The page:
When I started making videos, in 2006, I did 10 or 20 as a proof of concept, and, with my MBA hat on, I thought, “I’ll get a bunch of other people to make content, because that’s the only way to address all the topics I want to.” But it was hard to find people to participate, and I realized I could scale up on my own far more than I had assumed. Within two or three months I had done 80 or 90 algebra videos. Then I moved on to geometry and calculus and physics. But I’m clearly not going to be able to cover everything, and people might appreciate a different style. We have a few other folks already doing art history, medicine, and project-based learning videos, and we’ve hired a team to build the tools and platform to allow more people to create content. You’re going to see content in many languages. You’re going to see us going much deeper into interactive experiences.
When your lessons are criticized, how do you respond?
You have to figure out what is meaningful and constructive and what isn’t. When someone sends us an e-mail or writes a blog post about something they think is incorrect or unhelpful, and they’re right, we annotate or redo the video. That’s one of the values of this form over a traditional textbook, where you get little or no feedback. When we put content out, 10,000 people look at it within a week. It’s a very fast editorial cycle. We don’t have to wait until the next textbook. We can fix it overnight.
Khan Academy is clearly disrupting education. Will you kill off some established players?
Whether or not Khan Academy exists, the world in which a business model is based on charging people for access to information—and not even new information, but 300-year-old science or math—is going away. I think publishers recognize that and see that there are opportunities for them. They already have huge distribution and traction in schools globally. If they turned those schools into registered internet users and customized material for them, the market would value that. It’s not 100% clear how to monetize it, especially since we’re out here saying that access to learning is a human right. But the writing’s on the wall.
At the same time, there are start-ups trying to imitate your model on a for-profit basis.
The more dollars thrown at the problem, the better. If a for-profit player gives away part of an education in order to attract customers, that’s a win for everyone.
Why did you set Khan Academy up as a nonprofit?
In the for-profit realm, a home run is to scale big, get 100 million users, and go public or get acquired. That would have been good for me individually and for our investors. But it felt a little wrong, because I wanted our content to be accessible to all people, for a long time into the future. Beyond your generation, do you have confidence that a for-profit will stay true to its mission? The institutions that have had global reach over multiple generations have been not-for-profits. That’s a home run in that sector. And maybe Khan Academy can be one of those. In terms of its advantages, we get goodwill. There are 51 people in the organization, plus thousands of volunteers, and we’re attracting some of the best in Silicon Valley: McKinsey folks, people from Google and Facebook, one of the leading quant fund guys, the world’s top Java script programmer. These incredible people come for the mission, not even realizing that we actually pay pretty well. So we’re getting a caliber I don’t think anyone else can.
What kind of boss are you?
It’s an exciting and hard challenge: How do you have a flat and nimble structure? How can you be approachable but also have authority? How do you make sure people’s voices are heard while correcting something you feel is going in the wrong direction? Every manager has to plot his own trajectory and be as open to feedback as possible.
Eventually you’re going to run into another classic management problem: You’re the face of the organization. Can the Academy exist without you?
Two years ago that would have been impossible. Even now a lot of the press narrative is about me tutoring my cousins and making videos. But that’s starting to change, because people see our interactive platform, which was clearly worked on by people other than me. As we bring other content creators on board, my hope is that I can continue to be a valuable evangelist for what we’re doing. But if, God forbid, I get hit by a bus, Khan Academy should survive. We have a deep bench. I’m the least impressive person in the organization.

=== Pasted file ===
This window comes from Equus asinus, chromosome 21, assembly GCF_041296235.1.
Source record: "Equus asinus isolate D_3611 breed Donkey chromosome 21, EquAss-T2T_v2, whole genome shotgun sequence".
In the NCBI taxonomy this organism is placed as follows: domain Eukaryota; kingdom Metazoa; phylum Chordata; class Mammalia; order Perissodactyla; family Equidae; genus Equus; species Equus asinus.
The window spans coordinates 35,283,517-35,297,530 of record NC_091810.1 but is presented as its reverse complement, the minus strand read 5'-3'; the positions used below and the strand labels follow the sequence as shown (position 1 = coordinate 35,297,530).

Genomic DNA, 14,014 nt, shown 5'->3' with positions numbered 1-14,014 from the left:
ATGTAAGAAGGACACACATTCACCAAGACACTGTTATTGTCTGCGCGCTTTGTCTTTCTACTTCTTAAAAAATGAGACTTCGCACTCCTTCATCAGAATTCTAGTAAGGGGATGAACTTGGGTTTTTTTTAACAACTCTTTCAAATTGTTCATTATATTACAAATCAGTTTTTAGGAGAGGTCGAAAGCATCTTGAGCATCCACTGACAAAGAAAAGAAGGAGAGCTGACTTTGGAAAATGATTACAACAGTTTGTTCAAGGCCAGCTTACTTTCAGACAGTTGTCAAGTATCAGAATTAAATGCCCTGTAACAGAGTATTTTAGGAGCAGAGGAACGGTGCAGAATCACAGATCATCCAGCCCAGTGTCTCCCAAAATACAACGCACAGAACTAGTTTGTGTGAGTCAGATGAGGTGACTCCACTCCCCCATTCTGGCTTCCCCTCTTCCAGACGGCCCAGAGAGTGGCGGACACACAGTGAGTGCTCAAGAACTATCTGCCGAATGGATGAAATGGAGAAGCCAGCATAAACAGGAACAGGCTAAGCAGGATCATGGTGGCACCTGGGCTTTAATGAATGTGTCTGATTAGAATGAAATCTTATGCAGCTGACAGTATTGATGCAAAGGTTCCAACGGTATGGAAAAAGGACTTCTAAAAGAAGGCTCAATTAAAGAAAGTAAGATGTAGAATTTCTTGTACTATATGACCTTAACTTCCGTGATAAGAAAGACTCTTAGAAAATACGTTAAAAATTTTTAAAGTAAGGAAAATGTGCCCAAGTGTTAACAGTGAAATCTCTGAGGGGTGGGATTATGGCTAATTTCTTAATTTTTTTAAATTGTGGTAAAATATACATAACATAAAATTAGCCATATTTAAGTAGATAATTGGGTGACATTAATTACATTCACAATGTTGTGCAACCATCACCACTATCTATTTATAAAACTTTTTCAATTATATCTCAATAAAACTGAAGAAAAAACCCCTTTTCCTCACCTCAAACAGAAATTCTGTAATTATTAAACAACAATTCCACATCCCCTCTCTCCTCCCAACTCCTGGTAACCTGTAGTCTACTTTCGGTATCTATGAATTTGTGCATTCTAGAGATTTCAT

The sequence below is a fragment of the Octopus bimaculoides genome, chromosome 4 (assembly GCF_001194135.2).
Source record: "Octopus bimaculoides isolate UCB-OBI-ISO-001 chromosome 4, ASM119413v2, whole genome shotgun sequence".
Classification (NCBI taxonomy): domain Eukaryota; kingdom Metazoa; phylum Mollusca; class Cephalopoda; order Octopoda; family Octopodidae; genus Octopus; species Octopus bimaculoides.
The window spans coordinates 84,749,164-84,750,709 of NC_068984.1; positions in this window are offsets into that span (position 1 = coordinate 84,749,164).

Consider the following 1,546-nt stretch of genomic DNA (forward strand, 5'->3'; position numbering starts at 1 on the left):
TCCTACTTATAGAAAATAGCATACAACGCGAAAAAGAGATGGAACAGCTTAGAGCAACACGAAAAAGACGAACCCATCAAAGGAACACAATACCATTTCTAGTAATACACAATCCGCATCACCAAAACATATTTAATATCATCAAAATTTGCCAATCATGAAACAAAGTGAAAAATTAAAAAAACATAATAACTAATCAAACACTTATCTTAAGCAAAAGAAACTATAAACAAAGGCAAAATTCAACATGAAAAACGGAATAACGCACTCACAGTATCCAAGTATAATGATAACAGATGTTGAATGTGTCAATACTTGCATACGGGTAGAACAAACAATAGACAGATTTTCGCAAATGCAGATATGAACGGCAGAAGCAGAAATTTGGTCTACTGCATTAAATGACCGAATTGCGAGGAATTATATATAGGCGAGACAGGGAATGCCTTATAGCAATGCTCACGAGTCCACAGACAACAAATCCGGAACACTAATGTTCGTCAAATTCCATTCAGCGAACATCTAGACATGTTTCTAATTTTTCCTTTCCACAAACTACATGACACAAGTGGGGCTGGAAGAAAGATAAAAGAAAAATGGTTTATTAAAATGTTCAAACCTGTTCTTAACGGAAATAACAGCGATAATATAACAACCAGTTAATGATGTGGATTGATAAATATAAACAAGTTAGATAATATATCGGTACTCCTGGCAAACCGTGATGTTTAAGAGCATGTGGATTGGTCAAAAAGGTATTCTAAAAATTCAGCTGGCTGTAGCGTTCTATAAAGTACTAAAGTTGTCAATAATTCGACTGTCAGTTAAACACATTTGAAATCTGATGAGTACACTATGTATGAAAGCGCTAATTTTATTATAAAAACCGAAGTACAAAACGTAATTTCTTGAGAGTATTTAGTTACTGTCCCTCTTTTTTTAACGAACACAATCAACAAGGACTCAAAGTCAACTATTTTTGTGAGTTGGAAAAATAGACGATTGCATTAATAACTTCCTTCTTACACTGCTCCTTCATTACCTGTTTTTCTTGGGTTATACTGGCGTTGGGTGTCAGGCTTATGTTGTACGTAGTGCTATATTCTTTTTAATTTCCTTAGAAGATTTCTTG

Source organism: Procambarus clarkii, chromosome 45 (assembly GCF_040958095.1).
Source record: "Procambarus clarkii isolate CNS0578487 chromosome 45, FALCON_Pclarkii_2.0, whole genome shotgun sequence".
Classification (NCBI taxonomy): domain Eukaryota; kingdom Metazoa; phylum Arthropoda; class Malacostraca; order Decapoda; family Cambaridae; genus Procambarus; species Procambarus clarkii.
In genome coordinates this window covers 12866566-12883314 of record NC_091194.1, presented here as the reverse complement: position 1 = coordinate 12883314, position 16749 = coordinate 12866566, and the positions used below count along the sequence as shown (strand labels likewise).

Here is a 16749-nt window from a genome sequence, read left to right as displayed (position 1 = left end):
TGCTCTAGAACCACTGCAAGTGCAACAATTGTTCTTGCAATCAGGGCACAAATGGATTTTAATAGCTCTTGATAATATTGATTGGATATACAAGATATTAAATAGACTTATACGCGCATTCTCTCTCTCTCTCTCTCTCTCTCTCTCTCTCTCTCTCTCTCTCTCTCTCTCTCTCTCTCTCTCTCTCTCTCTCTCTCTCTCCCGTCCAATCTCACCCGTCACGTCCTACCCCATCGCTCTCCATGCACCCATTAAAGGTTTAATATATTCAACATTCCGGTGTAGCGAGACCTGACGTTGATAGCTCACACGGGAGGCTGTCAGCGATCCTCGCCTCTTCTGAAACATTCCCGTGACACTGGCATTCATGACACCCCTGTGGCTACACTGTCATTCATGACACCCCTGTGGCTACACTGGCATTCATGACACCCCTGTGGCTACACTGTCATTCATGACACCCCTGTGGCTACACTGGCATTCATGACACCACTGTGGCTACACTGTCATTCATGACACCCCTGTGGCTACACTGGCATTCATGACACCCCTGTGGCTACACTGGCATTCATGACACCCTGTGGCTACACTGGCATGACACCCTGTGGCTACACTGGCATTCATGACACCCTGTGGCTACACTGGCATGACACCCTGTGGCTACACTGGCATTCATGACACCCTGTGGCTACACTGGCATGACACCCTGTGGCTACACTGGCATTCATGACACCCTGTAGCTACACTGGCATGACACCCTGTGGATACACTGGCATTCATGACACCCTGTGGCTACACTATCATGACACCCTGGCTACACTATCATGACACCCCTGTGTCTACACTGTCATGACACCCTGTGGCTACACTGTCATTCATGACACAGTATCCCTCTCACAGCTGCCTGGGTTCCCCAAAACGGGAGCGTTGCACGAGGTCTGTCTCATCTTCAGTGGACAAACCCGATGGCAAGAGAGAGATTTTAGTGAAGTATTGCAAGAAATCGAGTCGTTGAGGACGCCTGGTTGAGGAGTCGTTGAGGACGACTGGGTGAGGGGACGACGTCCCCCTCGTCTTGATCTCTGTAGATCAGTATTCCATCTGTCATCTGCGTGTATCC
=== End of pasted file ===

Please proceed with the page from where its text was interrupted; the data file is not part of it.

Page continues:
A lot of us dream of leaving our jobs to do something good for the world. How did you decide to take the plunge?
I really enjoyed my hedge fund job; it was far more thought provoking and intellectual than people might assume. But I also found a lot of satisfaction working with my cousins, writing the software, and making the videos. So in the back of my mind, I thought I would become a portfolio manager, have my own fund, and maybe 15 or 20 years in the future, on my own terms, fund a school. As anyone in investments will tell you, you have bad days, and you think maybe you should do your hobby full-time.
But then you remember you don’t own a house, you have a baby on the way, and you haven’t paid off your or your wife’s student loans, so you stop dreaming. I’d been part of the dot-com bubble, and I found it so exhausting emotionally that I told myself entrepreneurship was not for me. So when I started Khan Academy, I said, “This is a hobby. This is a passion. This is fun.” And I protected it that way as it developed. I thank my old boss, because he thought it was valuable for us to have our own lives, and that created a space for Khan Academy to blossom. When I took the plunge, it was significantly de-risked. By 2009, 100,000 people were using the videos, we’d been on CNN and in USA Today, and I was starting to talk to philanthropists. So I sat down with my wife and said, “Let’s give it a year. If I can’t get it off the ground, I can go back to my old job.” Nine months in, things started to happen.
You’re backed by the likes of Bill Gates and Carlos Slim. What have you learned from them?
All of them, even though they sit on top of empires, go deep and try to understand things themselves. They’re very hands-on. And they’re incredibly curious. The first time I met Carlos Slim, we sat on a beach for four hours and talked about what civilizations existed during previous interglacial periods. These people are big thinkers. Seeing that has given me the confidence to let my epic juices flow, so to speak—to indulge my science fiction, delusional dreams. You have to, for some of your stuff to become a reality.
Your wife is a doctor, and you have two young children. How do you balance work and family?
I set hard lines. Weekends are for my family. I do not touch the computer unless it is an absolute emergency. When I come back on Monday, I’m refreshed and productive. The same goes for evenings. I’ve been up on stage at speaking events and said, “I have to go give my kids a bath now,” and everyone is shocked. But if I can’t have dinner with my kids, give them a bath, and read them a book before bed, something is wrong in my life.